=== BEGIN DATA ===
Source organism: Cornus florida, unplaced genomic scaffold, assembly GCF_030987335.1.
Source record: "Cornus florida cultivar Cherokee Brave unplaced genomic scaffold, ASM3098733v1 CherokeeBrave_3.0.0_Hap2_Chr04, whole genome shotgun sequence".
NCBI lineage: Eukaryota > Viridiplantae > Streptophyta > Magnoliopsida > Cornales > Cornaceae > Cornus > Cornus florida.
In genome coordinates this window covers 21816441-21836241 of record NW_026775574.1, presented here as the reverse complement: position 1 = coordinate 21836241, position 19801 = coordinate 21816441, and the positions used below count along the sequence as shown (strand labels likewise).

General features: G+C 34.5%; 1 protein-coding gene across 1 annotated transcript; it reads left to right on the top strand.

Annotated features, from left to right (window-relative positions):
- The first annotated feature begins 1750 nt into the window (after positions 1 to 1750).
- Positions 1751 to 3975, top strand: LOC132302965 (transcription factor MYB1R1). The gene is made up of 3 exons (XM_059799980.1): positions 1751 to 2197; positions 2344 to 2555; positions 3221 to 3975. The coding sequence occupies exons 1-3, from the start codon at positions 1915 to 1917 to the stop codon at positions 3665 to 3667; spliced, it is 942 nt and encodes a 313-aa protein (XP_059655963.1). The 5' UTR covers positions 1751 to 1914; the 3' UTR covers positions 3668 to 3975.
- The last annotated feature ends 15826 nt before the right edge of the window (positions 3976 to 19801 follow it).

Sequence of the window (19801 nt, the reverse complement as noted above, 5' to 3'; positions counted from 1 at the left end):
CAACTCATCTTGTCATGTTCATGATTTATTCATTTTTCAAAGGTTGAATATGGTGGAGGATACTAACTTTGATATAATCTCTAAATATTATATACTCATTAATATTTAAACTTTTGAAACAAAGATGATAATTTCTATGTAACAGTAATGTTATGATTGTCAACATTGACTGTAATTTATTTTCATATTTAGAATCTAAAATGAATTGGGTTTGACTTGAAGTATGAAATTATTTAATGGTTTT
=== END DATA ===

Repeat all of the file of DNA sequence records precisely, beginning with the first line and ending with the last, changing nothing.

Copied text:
Source organism: Cornus florida, unplaced genomic scaffold, assembly GCF_030987335.1.
Source record: "Cornus florida cultivar Cherokee Brave unplaced genomic scaffold, ASM3098733v1 CherokeeBrave_3.0.0_Hap2_Chr04, whole genome shotgun sequence".
NCBI lineage: Eukaryota > Viridiplantae > Streptophyta > Magnoliopsida > Cornales > Cornaceae > Cornus > Cornus florida.
In genome coordinates this window covers 21816441-21836241 of record NW_026775574.1, presented here as the reverse complement: position 1 = coordinate 21836241, position 19801 = coordinate 21816441, and the positions used below count along the sequence as shown (strand labels likewise).

General features: G+C 34.5%; 1 protein-coding gene across 1 annotated transcript; it reads left to right on the top strand.

Annotated features, from left to right (window-relative positions):
- The first annotated feature begins 1750 nt into the window (after positions 1 to 1750).
- Positions 1751 to 3975, top strand: LOC132302965 (transcription factor MYB1R1). The gene is made up of 3 exons (XM_059799980.1): positions 1751 to 2197; positions 2344 to 2555; positions 3221 to 3975. The coding sequence occupies exons 1-3, from the start codon at positions 1915 to 1917 to the stop codon at positions 3665 to 3667; spliced, it is 942 nt and encodes a 313-aa protein (XP_059655963.1). The 5' UTR covers positions 1751 to 1914; the 3' UTR covers positions 3668 to 3975.
- The last annotated feature ends 15826 nt before the right edge of the window (positions 3976 to 19801 follow it).

Sequence of the window (19801 nt, the reverse complement as noted above, 5' to 3'; positions counted from 1 at the left end):
CAACTCATCTTGTCATGTTCATGATTTATTCATTTTTCAAAGGTTGAATATGGTGGAGGATACTAACTTTGATATAATCTCTAAATATTATATACTCATTAATATTTAAACTTTTGAAACAAAGATGATAATTTCTATGTAACAGTAATGTTATGATTGTCAACATTGACTGTAATTTATTTTCATATTTAGAATCTAAAATGAATTGGGTTTGACTTGAAGTATGAAATTATTTAATGGTTTT